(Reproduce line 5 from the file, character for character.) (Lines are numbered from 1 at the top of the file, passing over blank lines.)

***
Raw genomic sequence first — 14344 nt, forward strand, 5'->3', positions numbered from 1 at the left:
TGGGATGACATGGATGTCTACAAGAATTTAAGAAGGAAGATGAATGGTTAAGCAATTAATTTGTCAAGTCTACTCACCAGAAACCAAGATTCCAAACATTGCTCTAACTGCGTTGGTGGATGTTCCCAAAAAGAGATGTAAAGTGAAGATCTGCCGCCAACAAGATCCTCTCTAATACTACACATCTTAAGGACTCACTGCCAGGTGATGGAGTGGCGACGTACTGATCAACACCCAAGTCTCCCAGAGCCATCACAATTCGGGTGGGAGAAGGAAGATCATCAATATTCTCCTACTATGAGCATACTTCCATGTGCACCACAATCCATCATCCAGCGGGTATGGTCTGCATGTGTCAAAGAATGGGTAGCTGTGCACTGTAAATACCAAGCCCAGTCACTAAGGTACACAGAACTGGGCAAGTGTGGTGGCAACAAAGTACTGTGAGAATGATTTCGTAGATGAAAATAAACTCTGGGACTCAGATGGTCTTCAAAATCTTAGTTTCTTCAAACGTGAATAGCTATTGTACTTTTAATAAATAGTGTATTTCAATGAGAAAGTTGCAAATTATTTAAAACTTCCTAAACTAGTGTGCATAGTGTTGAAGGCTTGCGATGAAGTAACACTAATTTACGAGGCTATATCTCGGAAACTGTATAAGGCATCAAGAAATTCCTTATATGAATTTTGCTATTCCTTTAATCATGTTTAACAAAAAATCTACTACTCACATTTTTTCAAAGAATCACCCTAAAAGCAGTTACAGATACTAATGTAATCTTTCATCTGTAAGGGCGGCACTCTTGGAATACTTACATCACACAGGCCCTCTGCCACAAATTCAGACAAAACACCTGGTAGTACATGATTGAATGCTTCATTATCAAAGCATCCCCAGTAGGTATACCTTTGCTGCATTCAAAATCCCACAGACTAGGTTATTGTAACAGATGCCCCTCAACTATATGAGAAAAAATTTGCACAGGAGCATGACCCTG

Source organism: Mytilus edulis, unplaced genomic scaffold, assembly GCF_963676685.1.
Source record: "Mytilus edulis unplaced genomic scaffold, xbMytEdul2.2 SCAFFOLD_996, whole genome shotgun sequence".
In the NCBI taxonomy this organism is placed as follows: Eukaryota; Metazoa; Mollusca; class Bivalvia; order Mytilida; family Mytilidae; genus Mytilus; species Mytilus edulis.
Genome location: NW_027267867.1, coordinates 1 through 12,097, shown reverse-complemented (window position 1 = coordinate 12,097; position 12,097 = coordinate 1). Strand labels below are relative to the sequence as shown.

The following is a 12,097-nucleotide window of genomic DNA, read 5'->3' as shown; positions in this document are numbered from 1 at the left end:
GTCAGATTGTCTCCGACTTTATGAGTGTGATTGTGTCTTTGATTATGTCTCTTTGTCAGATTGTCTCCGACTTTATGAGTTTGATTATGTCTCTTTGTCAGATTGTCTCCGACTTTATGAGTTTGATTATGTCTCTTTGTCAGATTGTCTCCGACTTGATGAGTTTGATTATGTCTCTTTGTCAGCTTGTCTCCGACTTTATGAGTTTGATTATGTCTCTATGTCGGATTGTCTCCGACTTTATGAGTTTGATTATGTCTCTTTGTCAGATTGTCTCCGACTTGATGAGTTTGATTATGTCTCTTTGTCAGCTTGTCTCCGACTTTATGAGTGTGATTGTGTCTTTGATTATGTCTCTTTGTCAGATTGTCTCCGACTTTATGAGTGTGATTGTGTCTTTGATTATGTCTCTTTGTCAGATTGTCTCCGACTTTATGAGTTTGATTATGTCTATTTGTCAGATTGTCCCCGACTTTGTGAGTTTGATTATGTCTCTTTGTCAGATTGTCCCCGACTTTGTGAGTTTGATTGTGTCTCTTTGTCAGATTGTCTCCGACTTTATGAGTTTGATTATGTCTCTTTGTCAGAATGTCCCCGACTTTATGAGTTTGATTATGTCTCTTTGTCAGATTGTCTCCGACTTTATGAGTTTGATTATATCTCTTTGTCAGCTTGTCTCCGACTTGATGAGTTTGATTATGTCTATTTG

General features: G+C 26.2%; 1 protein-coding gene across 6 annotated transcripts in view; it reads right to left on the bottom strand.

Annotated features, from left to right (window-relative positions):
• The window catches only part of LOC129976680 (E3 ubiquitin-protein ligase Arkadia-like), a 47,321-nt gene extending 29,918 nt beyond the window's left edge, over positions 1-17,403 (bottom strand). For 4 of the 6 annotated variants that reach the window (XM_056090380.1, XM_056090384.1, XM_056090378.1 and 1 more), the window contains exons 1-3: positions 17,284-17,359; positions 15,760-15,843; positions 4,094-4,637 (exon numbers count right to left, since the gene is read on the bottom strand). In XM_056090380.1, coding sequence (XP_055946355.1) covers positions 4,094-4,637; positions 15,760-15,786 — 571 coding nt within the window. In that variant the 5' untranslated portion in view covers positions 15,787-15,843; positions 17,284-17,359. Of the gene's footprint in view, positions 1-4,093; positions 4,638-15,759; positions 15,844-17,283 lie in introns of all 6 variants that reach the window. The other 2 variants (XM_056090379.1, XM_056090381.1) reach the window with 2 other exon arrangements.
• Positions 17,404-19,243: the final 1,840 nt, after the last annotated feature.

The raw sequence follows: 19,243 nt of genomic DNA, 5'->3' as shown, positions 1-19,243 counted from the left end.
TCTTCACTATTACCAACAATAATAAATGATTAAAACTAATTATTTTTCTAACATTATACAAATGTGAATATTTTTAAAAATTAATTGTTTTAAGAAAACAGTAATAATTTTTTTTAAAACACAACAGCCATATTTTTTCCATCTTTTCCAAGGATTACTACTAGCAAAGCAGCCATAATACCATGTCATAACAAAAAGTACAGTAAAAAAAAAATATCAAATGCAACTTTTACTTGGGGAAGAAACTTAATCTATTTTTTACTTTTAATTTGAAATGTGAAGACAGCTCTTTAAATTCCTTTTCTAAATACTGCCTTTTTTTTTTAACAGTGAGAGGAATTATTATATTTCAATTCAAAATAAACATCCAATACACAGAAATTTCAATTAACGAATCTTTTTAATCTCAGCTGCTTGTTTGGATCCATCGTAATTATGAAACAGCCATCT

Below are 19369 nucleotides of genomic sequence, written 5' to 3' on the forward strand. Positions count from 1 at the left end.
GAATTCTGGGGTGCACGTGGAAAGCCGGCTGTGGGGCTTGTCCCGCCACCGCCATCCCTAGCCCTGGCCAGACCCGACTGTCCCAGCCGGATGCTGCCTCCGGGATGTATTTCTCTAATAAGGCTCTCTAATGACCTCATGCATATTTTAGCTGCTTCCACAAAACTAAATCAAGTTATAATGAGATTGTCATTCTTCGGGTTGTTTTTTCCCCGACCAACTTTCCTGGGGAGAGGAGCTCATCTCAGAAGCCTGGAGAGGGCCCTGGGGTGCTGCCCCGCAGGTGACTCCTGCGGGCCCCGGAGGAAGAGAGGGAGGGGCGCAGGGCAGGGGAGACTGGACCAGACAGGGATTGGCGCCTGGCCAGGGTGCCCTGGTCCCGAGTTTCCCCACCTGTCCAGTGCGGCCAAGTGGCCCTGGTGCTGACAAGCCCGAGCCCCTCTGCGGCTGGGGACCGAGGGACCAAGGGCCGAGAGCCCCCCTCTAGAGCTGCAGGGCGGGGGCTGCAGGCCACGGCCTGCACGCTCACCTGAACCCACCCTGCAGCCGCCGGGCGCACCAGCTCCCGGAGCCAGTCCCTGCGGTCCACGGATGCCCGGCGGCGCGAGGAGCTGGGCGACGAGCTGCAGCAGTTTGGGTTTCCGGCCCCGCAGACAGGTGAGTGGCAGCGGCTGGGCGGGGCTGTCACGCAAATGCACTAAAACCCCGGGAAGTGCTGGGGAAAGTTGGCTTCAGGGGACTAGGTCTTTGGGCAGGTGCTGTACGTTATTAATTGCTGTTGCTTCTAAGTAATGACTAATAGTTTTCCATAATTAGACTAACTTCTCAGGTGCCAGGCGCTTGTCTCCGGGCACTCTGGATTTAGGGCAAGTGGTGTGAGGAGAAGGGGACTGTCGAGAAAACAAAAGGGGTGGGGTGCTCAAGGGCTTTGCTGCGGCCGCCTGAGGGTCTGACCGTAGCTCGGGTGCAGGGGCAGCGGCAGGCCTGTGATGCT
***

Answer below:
In the NCBI taxonomy this organism is placed as follows: Eukaryota; Metazoa; Mollusca; class Bivalvia; order Mytilida; family Mytilidae; genus Mytilus; species Mytilus edulis.